University of Khartoum

A Contribution to the Knowledge of the Tabanidae of the Sudan

A Contribution to the Knowledge of the Tabanidae of the Sudan

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Title: A Contribution to the Knowledge of the Tabanidae of the Sudan
Author: Yagi, Ali Ibrahim
Abstract: Surveys were initiated in 1964 in Messereyia area, Kordofan Province, Sudan for collection and determination of adults and immature tabanids species and study of its distribution. The bionomics and habits of I. biguttatus, I, taeniola. A. agrestis and Ancala latipes were also studied. Field ecological observations on general features of the area with special reference to adults and immature stages of tabanids and the nature of aestivation were investigated. Responses of adults to chemical attractants were tested by the use of improvised lure traps. The seasonal abundance of adults of the different species was also studied for three seasons. As regards natural enemies, a microbial micro-organism was isolated from immature tabanids and a predatory fish was also found in the tabanid larval habitat. In the course of survey in Messeryia District, eight species were recorded and identified as Ancala latipes Mac., Atylotus agrestis Wied, A. fuscipes Ricardo, Tabanus biquttatus Wied, T.gratus Loew, T.taeniola Pal de B., Chrysops pusillulus Austen and Philoliche magrettii Bezzi. General descriptions of adult and immature stages of Ancala latipes, Tabanus beguttabus, T. taeniola and Atylotus agrestis are given. Laraval and pupal keys are also presented for ready identification of A. agrestis, T. biguttatus and T. taeniola in the field. Descriptions are supported by drawings of taxonomic characters. The larval and pupal habitats of common species are distinguished and descriptions are given. T. taeniola, T. biguttatus, A. agrestis and A. latipes were reared to adult stage from field collected eggs. The use of chemical attractants, methyl eugenol, trimedlure and cuelure had indicated that at least the male of one species, viz T. taeniola were attracted mainly by trimedlure. Four ecological zones were distinguished by the type of vegetation and the distribution of adults within these regions was investigated. The seasonal abundance of adults was studied for three seasons. T. taeniola seems to be the most dominant species that occurred throughout the year. The distribution of the larvae and their preference to different types of habitats and method of aestivation was also studied to some extent. Natural infection of larvae of T. taeniola and T. biguttatus by B. subtilis indicated that epizootics can be created artificially under high population stress. As regards predators, a small fish identified as Nothobranchius sp. was found feeding on the larvae of T. taeniola, in "Rahads". This fish is considered as a potential natural enemy of importance in this area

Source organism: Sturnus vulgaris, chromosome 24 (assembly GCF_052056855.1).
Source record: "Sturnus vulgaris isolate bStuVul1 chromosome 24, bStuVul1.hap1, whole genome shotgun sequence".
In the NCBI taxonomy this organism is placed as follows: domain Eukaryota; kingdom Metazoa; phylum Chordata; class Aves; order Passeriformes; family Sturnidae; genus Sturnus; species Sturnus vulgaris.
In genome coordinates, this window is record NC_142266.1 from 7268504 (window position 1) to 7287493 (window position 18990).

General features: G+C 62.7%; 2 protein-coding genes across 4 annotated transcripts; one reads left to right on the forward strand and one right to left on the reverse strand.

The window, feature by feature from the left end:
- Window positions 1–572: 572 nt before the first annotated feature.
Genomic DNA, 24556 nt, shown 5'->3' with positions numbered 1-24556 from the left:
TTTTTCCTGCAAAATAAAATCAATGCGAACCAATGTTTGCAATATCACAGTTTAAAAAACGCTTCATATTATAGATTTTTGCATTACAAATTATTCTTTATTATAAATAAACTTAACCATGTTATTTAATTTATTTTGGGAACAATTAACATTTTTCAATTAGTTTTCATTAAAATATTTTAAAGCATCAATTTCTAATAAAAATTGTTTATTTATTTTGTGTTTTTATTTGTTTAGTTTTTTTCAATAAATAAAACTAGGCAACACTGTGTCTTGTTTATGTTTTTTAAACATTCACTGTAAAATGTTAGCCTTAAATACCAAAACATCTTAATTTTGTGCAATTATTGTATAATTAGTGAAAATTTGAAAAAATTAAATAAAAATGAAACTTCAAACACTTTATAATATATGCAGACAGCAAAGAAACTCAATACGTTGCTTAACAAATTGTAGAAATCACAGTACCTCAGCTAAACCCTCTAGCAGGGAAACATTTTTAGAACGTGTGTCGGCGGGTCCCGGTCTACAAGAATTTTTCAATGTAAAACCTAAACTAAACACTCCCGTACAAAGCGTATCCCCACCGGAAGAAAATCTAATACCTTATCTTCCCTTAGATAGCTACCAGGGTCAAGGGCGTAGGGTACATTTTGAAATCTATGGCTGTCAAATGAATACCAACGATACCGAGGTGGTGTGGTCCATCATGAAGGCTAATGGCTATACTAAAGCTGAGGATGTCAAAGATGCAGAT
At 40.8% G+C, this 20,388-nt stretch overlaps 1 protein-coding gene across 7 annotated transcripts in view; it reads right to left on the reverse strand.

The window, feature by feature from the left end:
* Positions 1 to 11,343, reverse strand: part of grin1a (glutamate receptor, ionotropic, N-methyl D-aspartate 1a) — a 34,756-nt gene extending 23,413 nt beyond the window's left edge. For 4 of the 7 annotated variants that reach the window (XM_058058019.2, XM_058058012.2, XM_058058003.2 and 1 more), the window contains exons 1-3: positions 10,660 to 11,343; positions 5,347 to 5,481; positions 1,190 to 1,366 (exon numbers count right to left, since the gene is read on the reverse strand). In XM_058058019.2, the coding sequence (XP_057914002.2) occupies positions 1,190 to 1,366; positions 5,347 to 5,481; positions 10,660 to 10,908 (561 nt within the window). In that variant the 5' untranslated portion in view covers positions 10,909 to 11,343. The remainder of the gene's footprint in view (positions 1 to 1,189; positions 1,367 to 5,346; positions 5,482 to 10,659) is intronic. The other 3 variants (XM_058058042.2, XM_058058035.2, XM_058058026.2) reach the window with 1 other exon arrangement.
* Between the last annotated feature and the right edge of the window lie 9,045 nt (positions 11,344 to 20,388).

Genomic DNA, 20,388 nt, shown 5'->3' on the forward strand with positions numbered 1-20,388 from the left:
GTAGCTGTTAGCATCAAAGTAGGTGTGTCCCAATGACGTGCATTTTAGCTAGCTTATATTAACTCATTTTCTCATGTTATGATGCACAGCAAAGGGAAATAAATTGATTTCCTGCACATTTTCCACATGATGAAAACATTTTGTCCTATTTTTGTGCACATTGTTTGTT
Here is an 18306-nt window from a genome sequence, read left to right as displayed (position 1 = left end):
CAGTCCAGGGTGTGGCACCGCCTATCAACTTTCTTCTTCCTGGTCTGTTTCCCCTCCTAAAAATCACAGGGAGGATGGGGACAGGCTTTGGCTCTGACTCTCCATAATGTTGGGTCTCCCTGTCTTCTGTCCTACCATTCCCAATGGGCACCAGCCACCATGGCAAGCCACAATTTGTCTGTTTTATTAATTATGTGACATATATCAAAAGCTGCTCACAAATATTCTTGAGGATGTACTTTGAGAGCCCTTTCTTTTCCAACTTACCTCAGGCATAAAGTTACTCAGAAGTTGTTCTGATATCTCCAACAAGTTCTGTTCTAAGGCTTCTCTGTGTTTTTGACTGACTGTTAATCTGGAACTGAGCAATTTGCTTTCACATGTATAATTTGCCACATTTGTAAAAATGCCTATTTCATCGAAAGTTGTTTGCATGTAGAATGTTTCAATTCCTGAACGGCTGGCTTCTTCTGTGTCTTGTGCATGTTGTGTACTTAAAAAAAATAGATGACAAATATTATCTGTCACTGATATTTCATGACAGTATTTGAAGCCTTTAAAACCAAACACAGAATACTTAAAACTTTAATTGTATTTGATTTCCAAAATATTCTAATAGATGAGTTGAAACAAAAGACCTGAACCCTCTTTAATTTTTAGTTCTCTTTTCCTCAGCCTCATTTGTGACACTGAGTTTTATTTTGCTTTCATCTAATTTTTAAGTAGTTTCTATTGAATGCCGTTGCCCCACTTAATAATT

Description: 224 Pages
URI: http://khartoumspace.uofk.edu/123456789/16873
Date: 2015-11-04


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